Hackaball is a responsive ball for children that can be programmed to make games, teaching basic coding and computer skills. Created by digital agency Made by Many, it started out as a studio assignment and has since raised over $200,000 on Kickstarter. We spoke to Made by Many's Rachel Mercer and Richard Ling about the product and process of developing it...
Aimed at six to ten-year-olds, Hackaball is a small computer system made up of a vibrating motor, lights, a battery, memory to store sounds and a speaker, encased in a transparent plastic ball. The ball is covered in a silicone membrane and can allegedly withstand being kicked, thrown and dropped.
Using an accompanying app, children can download a series of pre-made games for the ball or create their own games and functions - for example, by selecting sequences (such as sounds and lights) to be triggered in response to simple actions such as kicking, passing or bouncing the ball. Made by Many says children have also used it to make 'Magic 8' balls, whoopee cushions and alarm clocks.
To fund the project, the agency launched a Kickstarter campaign and has already received more than double its funding target with three days to go (you can view the campaign page here). The agency expects to ship the product by Christmas, and is now in talks with UK retailers about stocking it in high street stores.
Hackaball design sketches
As senior strategist Rachel Mercer explains, Hackaball was created in response to an internal assignment, set almost two years ago, to make a connected product. "Hackaball came out of that process because at the time, we were doing a lot of work in education and learning [Made by Many had launched a Skype platform to deliver talks and lessons to pupils in schools around the world, and an online learning service for people in developing countries with TED]," she explains.
While there are already a number of products aimed at helping teach children about coding - from Kano's computer kit to Technology Will Save Us' DIY Gamer Kit - Made by Many felt these were often too complicated for younger children and parents or teachers who are unfamiliar with the basics of programming.
"I think Hackaball fits a really interesting gap in the marketplace," says Mercer. "Most of what we've seen falls into two camps - there are a lot of applications which teach the basics of coding but are very much tethered to a screen and not very hands on, or you have really interesting products like Kano's, which are hands-on, but it's a much steeper learning curve to put them together. We felt there was an opportunity to make something a little more accessible and very open...it encourages children to use logic and follow sequences, but also use their imagination," she adds.
The product was tested on dozens of schoolchildren of varying ages, says Mercer, with the studio making between 50 and 100 prototypes before deciding on a final design. The first was a rudimentary model of a sensor duct taped to an Arduiono board, followed by a series of more sophisticated 3D printed models, which have been tested and refined over the past six months. Packaging and casing was developed by Map, a industrial design consultancy founded by Barber and Osgerby, which also worked with Kano.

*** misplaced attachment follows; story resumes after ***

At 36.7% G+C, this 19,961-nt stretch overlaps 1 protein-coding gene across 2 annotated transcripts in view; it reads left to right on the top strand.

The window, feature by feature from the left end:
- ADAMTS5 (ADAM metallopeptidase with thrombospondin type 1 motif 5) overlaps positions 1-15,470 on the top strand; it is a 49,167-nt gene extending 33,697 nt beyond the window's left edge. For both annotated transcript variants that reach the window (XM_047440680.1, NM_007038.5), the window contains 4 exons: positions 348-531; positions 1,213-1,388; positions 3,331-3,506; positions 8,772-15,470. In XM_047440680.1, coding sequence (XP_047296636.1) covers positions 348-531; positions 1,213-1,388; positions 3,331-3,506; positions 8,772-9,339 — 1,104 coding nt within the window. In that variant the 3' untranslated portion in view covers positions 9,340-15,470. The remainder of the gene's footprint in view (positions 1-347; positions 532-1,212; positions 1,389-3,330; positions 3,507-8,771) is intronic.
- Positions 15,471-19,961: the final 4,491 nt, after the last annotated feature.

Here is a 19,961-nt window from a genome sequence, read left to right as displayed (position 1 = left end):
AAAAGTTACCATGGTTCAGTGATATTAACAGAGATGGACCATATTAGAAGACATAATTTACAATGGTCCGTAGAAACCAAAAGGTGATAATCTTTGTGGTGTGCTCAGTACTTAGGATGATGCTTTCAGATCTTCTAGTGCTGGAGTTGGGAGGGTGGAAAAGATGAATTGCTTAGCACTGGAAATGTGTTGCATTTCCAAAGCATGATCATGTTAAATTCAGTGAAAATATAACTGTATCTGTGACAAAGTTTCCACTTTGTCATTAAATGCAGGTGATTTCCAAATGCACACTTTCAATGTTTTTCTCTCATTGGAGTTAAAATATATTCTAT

"There were a lot of different aspects we had to test, from the ball itself (whether it was robust enough, and the right size for children to hold in their hand) to how we would accommodate a range of literacy levels. A six-year-old's reading ability is completely different to a ten-year-old's, so we created a series of icons for the app to denote different kinds of actions, such as kicking or throwing the ball," adds Mercer.
"In prototypes, we also made sure to include animations - in an age of things like Minecraft, children have really high expectations of what they interact with on screen, so a lot of our testing was aimed at gauging those expectations so we could meet them in the design of the [Hackaball] app," she adds.
Mercer and product manager Richard Ling say the studio also spent a lot of time developing ways to ensure children would continue playing with Hackaball over a long period of time.
"We wanted to add a bit of value for parents - to make sure it wasn't just something children would play with for a week and never pick up again, so we added features like the ability to share programmes you have created, and rewards for children the more they play with it, as well as levels," explains Ling.
"The idea is that the ball can grow with the child, they can start out using it to play and as they get older, use it to learn about hacking hardware. We're also testing what adults can do with it too, and looking at making it compatible with Arduino down the line," adds Mercer.
With its funding target reached, Mercer and Ling say Hackaball should be on sale by the end of this year. The studio has also received donations on behalf of schools and universities interested in using it in lessons.
As the success of Hackaball, Kano's computer kit, Raspbery Pi and the DIY Gamer Kit has demonstrated, there's huge demand for products that can help teach children about coding and computing in a fun, hands-on way, and it's great to see one that's accessible to younger children, as well as parents and teachers who might feel intimated by some of the more complex products on sale. As Hackaball can also be programmed for group activities, it encourages social interaction (and exercise) as well as logic and creative play.
With coding now on the school curriculum, and most kids having a basic command of iPads and laptops by the time they start full time education, it's little surprise Hackaball has generated so much interest. For Made by Many, too, it's a great way of showcasing and promoting the company's work, with the potential to generate enough income to fund future self-initiated projects or follow-up products.